Rear Window | Macau reinventing itself…again

Severo Portela

Chinese President Xi Jinping’s state visit to Lisbon, ending in a tour that took him to the G-20 in Argentina, to Panama and Spain, would necessarily be followed attentively in the Macau Special Administrative Region. Allow us to simplify the long-term ties between Portugal and this tiny enclave in the Pearl River Delta, and more than this, the different roles Macau has been called upon to perform directly or indirectly on behalf of China.

This time we found, perhaps with a bias or inclination to exaggeration, no role for Macau to play in the bilateral high-level talks between the Chinese superpower and Portugal’s resetting of its play in the global world. Not that Macau was totally absent from the joint understanding that both parties signed – it was not – but precisely because it was referred to as being “supported by Beijing and Lisbon” in its role as a platform for services for the commercial cooperation between China and Portuguese-speaking countries, and nothing else. Truth is, there was nobody connected to Macau in Xi Jinping’s entourage; any of the merits MSAR representatives had in building cooperation with Portugal on the back of the common history of the settlement since 16th century until the handover were irrelevant. Today that long road of history that took the Portuguese to the shores of China is to be changed into a narrative taking China to the shores of Portugal. Xi emphasized that both Beijing and Lisbon enjoy a long history of friendly exchanges, adding that since the establishment of diplomatic ties in 1979 both parties have witnessed mutual and cooperative benefits, respect and trust. Days ago, Premier António Costa signed the agreement to join the Belt and Road Initiative.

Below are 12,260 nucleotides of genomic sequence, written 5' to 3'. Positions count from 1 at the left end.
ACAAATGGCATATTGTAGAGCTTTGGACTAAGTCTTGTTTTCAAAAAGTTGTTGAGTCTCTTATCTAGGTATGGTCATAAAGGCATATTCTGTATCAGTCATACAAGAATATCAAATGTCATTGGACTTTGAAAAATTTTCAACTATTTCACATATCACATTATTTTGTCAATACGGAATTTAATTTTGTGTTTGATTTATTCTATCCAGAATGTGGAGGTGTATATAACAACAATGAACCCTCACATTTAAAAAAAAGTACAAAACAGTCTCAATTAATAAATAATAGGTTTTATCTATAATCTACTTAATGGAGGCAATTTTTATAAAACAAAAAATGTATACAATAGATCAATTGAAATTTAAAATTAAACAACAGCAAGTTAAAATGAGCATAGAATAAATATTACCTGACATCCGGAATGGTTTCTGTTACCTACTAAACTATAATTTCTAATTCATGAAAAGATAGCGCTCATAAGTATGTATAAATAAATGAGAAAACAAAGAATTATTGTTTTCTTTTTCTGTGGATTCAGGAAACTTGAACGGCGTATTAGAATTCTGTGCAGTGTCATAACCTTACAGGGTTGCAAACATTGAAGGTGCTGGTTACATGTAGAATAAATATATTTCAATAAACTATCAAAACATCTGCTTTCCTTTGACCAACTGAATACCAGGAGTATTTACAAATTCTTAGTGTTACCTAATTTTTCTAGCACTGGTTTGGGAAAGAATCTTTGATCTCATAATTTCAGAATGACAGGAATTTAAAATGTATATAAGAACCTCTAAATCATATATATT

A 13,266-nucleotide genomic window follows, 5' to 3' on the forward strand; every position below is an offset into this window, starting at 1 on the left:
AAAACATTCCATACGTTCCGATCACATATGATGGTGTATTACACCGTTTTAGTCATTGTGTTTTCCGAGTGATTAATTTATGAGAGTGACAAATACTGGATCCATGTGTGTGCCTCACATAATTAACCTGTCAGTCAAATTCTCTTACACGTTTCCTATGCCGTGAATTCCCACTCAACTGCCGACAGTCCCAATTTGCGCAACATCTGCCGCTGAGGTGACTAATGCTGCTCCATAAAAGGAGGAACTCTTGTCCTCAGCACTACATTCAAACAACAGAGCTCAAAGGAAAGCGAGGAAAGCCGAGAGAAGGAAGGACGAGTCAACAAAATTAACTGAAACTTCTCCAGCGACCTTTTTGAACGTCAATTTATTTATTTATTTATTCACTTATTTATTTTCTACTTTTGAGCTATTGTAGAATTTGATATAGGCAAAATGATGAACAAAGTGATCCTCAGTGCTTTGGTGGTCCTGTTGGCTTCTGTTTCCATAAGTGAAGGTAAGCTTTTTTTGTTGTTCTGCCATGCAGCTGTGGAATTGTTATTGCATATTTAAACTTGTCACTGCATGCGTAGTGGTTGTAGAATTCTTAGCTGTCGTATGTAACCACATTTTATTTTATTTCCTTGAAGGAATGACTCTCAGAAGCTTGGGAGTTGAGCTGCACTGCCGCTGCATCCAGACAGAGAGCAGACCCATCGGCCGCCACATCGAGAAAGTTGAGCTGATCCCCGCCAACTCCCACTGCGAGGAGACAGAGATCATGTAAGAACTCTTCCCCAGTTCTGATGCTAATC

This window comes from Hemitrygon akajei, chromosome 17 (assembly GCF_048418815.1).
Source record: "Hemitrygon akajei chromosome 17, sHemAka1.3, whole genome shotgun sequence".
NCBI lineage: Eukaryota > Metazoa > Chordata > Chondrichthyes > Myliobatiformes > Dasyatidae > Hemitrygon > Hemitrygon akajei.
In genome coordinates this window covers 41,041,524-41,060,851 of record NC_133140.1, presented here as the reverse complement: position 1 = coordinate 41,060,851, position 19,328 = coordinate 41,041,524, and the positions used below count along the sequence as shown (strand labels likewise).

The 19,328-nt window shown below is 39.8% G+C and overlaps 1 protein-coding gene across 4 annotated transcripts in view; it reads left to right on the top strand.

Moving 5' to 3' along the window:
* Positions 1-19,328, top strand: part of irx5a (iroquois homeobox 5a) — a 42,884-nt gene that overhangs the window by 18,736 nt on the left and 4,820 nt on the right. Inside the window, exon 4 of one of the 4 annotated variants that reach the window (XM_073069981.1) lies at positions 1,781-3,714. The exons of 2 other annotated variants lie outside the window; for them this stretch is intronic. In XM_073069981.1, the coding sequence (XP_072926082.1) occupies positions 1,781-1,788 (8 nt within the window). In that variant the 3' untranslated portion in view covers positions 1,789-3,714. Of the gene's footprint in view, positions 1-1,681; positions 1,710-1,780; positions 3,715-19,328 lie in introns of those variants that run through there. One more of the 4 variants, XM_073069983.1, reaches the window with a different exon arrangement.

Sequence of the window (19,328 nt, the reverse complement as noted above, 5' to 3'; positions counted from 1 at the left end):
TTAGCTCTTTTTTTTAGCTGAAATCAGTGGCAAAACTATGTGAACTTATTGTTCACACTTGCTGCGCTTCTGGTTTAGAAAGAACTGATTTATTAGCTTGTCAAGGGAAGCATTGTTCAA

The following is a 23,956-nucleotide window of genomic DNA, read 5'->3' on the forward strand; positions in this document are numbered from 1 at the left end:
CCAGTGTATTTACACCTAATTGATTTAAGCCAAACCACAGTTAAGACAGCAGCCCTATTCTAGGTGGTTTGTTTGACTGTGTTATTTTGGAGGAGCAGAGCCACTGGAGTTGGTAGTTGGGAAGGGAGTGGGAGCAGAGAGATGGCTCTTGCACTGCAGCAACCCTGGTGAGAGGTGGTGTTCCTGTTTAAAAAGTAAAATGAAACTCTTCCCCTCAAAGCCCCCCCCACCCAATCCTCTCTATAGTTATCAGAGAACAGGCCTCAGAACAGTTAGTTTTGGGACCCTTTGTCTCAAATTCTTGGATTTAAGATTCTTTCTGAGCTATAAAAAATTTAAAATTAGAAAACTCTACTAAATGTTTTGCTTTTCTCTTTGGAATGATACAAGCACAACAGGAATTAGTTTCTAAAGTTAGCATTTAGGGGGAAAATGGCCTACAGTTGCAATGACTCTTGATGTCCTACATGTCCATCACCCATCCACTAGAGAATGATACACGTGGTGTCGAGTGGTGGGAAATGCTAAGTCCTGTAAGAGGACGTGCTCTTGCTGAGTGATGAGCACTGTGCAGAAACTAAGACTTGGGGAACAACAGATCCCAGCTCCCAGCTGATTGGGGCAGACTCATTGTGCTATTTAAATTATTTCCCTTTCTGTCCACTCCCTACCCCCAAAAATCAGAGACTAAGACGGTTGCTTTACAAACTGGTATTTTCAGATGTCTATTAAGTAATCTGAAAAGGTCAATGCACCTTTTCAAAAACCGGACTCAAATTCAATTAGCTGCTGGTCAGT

Still at the level of the MSAR, that apparent relegation of Macau to a secondary role must function as a wakeup call to a new frugality: to confront itself with the only role left to play in the Portuguese factor, being as a platform of services to PLP and the horizon of the Greater Bay Area. This is more than enough, but it is human to regret being relegated a secondary role, downgraded with the angst of an extra in the movie set.

Now we sail to the Portuguese shore, or the potential destination dock of the maritime Silk Road, to evaluate the state visit of President Xi Jinping. Perhaps wired by the weight of the stakes, overall the local intelligence opted more for the fait accompli, in which in Brussels the potential for disengagement to the strengthening of an energy-related partnership with China or a strategic deep-water port network or even minor projects, as in blue and space economy, may arouse UE anger or US suspicion. Local discomfort came in the shape of a diplomat’s clumsy blogging and some innuendo about armored limousines and the hubris of paying the luxurious Ritz Hotel to close its doors for MOP20 million.

Despite the tangible outcomes of the 17 agreements Portugal and China signed days ago, politically – meaning strategically – on the Portuguese side, the added value is in upgrading China from a buyer of resources to an investor or scale partner in Portuguese endeavors: the CP high speed and auto (electric) industry and Panda bonds to denominate part of Portugal’s public debt.

On the Chinese side, the value is on CTG expanding its stake, the China Grid window to play energy connectivity with African Morocco and the Port of Sines.

Beyond China and Portugal, we have to wait for the ripples of some of the 17 agreements in an environment totally foreign to a sympathetic media.

Categories Opinion